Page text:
The term reliability is no longer just a “buzz word” in the manufacturing sector but a way of life. The strategy of replacing old equipment with new more reliable equipment is certainly within the realm of our new reliability life style provided it is well thought out and makes financial sense. First and foremost is safety. This is a “no brainer.” When the equipment presents an unacceptable safety risk to the plant, plant personnel or the environment - replace it! In a worse case scenario there could be loss of life or an environment incident. This is not only tragic all by itself, but can have even more catastrophic effects on an organization or even an entire industry. The consequences of choosing not to replace equipment for safety issues can represent not only huge financial losses, but even more important the loss of customer and public confidence. However, even considering a worse case situation, consideration must first be given to the possibility of upgrading the equipment in order to achieve an acceptable safety margin.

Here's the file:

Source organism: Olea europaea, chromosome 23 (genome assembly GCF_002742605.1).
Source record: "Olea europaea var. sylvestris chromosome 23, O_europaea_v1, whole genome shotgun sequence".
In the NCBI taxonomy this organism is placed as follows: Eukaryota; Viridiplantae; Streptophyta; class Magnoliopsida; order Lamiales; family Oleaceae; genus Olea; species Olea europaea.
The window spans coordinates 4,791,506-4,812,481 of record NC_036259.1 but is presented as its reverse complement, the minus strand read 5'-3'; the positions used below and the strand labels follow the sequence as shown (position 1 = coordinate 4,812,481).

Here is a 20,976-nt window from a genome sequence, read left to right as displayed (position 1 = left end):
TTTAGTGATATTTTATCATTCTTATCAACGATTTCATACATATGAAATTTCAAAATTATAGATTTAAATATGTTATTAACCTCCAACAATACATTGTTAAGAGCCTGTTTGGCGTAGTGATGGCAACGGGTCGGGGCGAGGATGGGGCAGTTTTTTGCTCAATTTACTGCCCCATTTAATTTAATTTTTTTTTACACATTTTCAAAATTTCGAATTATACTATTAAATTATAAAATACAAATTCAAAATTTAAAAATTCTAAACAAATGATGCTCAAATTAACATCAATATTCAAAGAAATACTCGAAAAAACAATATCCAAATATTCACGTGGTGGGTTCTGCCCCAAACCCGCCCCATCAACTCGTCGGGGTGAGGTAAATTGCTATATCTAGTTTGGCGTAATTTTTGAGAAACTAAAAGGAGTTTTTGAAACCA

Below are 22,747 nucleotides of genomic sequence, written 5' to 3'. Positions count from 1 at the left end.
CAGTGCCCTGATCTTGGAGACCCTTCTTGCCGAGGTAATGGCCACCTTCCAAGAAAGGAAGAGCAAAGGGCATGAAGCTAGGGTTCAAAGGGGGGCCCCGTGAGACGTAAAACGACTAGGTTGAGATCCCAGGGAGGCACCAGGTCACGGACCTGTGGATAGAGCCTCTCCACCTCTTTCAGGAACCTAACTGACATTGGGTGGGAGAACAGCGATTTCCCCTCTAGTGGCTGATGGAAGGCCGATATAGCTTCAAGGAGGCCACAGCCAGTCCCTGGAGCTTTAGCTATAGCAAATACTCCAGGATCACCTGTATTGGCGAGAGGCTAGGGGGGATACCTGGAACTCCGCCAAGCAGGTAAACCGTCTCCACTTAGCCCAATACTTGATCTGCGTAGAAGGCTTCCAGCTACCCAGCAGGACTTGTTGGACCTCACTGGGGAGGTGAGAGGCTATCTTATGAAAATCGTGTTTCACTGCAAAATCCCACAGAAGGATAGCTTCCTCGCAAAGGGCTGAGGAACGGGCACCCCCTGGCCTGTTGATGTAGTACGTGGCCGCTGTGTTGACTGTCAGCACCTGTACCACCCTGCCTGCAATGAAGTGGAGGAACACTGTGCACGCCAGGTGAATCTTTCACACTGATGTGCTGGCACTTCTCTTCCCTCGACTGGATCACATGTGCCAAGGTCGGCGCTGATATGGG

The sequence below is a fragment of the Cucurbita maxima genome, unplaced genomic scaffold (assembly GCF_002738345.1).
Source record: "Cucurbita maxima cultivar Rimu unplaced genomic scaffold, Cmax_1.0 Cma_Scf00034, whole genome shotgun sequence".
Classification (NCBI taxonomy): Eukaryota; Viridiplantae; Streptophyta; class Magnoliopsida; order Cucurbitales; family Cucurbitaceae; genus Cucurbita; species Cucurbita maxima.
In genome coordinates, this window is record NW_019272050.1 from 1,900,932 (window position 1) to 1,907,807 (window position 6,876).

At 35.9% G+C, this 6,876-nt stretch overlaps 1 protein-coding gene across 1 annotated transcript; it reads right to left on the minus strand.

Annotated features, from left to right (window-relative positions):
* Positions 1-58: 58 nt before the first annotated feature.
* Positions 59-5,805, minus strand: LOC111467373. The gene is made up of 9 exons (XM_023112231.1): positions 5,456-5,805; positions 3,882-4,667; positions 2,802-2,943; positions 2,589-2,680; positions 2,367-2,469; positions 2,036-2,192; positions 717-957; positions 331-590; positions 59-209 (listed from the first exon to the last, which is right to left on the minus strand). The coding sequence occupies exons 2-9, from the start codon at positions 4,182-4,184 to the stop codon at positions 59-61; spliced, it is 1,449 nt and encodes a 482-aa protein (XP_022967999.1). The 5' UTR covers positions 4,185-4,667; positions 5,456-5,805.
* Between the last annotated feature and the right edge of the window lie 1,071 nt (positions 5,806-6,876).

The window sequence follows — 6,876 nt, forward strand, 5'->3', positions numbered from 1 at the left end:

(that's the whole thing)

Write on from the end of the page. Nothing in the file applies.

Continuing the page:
Determining when a piece of equipment has reached the end of its useful life cycle in the company’s overall reliability strategy can often be difficult if not looked at in the proper perspective. This is especially true in today’s business environment where the impetus is placed on the reduction of manufacturing cost and improving overall plant reliability. After all, equipment reliability directly relates to profitability and in the end, overall customer satisfaction - the only true indicator for increasing profitability. Another legitimate reason for replacing equipment is that it is no longer cost effective to maintain. This not only includes any changes in the original features of the equipment but also externally imposed changes such as those required by new governmental legislations (stack emission levels, waste disposal requirements, noise levels, etc.) In addition, maintenance cost associated with maintaining an acceptable equipment reliability level may be far too expensive or the cost and or availability of spare parts could become unacceptable from a business standpoint.